“I’d rather be lucky than good,” Lefty Gomez once quipped—one of many classic one-liners documented here. In the end he was both. A star-studded romp through baseball’s most glorious seasons and America’s most glamorous years, Lefty is at once a long-overdue reminder of a pitcher’s greatness and a heartwarming celebration of a life well-lived.
English: Former Speaker of the Florida House at CPAC in . (Photo credit: Wikipedia)
Few politicians have risen to national prominence as quickly as Marco Rubio. At age forty-one he’s the subject of widespread interest and speculation. But he has never before told the full story of his unlikely journey, with all the twists and turns that made him an American son.
That journey began when his parents first left Cuba in 1956.
After Fidel Castro solidified his Communist grip on power, Mario and Oria Rubio could never again return to their homeland. But they embraced their new country and taught their children to appreciate its unique opportunities. Every sacrifice they made over the years, as they worked hard at blue-collar jobs in Miami and Las Vegas, was for their children.
As a boy, Rubio spent countless hours with his grandfather, discussing history and current events. “Papa” loved being Cuban, but he also loved America for being a beacon of liberty to oppressed people around the world. As Rubio puts it, “My grandfather didn’t know America was exceptional because he read about it in a book. He lived it and saw it with his own eyes.”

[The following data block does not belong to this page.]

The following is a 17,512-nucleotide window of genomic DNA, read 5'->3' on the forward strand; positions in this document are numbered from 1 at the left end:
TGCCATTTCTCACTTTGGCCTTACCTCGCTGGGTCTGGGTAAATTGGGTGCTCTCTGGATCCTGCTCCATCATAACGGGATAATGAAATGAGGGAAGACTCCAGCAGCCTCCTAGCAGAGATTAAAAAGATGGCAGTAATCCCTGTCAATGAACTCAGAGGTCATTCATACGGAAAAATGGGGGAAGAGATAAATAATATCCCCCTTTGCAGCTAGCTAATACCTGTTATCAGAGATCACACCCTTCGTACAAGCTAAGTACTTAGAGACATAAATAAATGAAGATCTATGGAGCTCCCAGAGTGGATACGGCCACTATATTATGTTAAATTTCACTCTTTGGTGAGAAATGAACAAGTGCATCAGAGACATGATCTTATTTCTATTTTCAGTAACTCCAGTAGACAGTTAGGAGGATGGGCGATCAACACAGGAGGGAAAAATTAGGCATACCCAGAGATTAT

Devastated after his grandfather’s death, Rubio was getting poor grades and struggled to fit in at his high school, where some classmates mocked him as “too American.” But then he buckled down for college and law school, driven by his twin passions for football and politics.
He played football at a small college in Missouri, then came back to Florida to attend Santa Fe Community College and the University of Florida. He went on to earn his law degree from the University of Miami and took a job at a law firm, which paid him a handsome salary that allowed his father to retire.
As a young attorney he ran for the West Miami City Commission, a role that led to the Florida House of Representatives. In just six years he rose to Speaker of the House and became a leading advocate for free enterprise, better schools, limited government, and a fairer, simpler tax system. He found that he could connect with people across party lines while still upholding conservative values.
His U.S. Senate campaign started as an extreme long shot against Florida’s popular incumbent governor, Charlie Crist. Undaunted by the early poll numbers and the time away from his wife and kids, Rubio traveled the state with his message of empowerment and optimism. He upset Crist in both the primary and a dramatic three-way general election, after Crist quit the GOP to run as an independent.
Now Rubio speaks on the national stage about the challenges we face and the better future that’s possible if we return to our founding principles. As he puts it, “Conservatism is not about leaving people behind. Conservatism is about allowing people to catch up.”
In that vision, as in his family’s story, Rubio proves that the American Dream is still alive for those who pursue it.